Editor's note: This post is the first entry of a three-part series on Race to the Top's legacy and the federal role in education. You can read the final two entries here and here.
Secretary Duncan’s resignation announcement produced less commentary on Race to the Top (RTTT) than I expected. I was hoping for more.
Though they’re now out of vogue, I’m still open to federal competitive grant programs, and I’m trying to decide when they’re appropriate and what form they should take. I also have some personal interest in the program. In 2009–10, I spent an inordinate amount of time analyzing applications and writing about the competition. As a state official in 2010–12, I worked on a RTTT grant.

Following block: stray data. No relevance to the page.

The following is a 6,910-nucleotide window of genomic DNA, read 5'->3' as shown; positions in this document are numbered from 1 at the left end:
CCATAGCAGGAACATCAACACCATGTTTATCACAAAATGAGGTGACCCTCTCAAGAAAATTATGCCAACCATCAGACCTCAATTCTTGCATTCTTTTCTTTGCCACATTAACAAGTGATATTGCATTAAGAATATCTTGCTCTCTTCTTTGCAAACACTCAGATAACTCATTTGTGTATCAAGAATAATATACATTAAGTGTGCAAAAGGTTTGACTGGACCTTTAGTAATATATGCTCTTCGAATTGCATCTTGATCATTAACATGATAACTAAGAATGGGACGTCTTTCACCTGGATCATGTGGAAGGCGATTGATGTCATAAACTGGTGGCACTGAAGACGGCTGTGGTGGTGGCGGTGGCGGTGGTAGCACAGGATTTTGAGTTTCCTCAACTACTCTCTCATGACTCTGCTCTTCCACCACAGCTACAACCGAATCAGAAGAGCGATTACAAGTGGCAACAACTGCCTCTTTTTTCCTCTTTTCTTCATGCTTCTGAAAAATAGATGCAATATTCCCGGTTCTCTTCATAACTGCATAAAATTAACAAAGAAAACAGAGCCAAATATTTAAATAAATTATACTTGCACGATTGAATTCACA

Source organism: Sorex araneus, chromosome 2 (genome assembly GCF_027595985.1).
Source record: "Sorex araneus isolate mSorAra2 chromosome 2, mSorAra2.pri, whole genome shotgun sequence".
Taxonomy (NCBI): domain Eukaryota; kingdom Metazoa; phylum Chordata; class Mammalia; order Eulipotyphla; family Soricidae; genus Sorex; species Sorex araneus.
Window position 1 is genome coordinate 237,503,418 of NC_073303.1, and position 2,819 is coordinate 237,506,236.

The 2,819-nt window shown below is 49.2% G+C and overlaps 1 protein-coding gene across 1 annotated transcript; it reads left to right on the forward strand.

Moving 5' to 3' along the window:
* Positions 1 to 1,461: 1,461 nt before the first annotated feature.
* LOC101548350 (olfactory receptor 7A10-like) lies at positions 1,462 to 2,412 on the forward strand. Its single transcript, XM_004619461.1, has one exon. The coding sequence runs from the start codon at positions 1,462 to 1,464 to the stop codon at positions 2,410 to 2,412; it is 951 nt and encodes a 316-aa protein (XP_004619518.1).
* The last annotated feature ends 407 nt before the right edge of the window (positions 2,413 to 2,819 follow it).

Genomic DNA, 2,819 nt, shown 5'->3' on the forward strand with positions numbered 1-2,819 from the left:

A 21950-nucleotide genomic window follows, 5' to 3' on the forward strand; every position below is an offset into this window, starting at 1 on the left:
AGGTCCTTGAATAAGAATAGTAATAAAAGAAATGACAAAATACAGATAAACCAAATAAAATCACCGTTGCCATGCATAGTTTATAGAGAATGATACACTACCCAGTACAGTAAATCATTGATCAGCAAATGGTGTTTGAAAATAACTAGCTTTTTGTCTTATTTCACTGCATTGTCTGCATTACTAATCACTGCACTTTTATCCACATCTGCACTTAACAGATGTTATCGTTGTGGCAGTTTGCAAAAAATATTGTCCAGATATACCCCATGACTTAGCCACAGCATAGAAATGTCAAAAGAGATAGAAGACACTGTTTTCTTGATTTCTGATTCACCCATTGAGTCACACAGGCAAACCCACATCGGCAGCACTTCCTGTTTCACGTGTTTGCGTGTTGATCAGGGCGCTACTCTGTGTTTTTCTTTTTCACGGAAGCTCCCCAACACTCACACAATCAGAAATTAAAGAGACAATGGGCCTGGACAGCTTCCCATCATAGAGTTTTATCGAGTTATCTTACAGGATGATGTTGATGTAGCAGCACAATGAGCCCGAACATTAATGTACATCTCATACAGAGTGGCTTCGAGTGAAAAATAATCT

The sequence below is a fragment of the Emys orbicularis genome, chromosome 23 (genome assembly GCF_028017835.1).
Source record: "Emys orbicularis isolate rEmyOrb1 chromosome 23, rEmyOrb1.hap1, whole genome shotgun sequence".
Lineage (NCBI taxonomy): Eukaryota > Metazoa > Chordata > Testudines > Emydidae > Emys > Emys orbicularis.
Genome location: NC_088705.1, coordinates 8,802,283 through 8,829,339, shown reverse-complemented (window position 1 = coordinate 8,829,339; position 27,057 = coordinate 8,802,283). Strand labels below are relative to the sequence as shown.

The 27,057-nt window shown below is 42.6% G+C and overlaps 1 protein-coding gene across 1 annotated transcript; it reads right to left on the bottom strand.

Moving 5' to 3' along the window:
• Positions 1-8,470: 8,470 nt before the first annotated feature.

This gigantic program—and the era with which it’s associated—deserves scrutiny. We ought to ask ourselves how this experience should inform future federal policy making.
William Howell’s Education Next article “Results of President Obama’s Race to the Top” is a good place to start. Howell marshals new evidence, showing the overlap of the program’s lifespan with an era of lively state-level policy change.
But I think Howell overstates RTTT’s influence. The analysis gives the federal government more credit than it deserves and, more...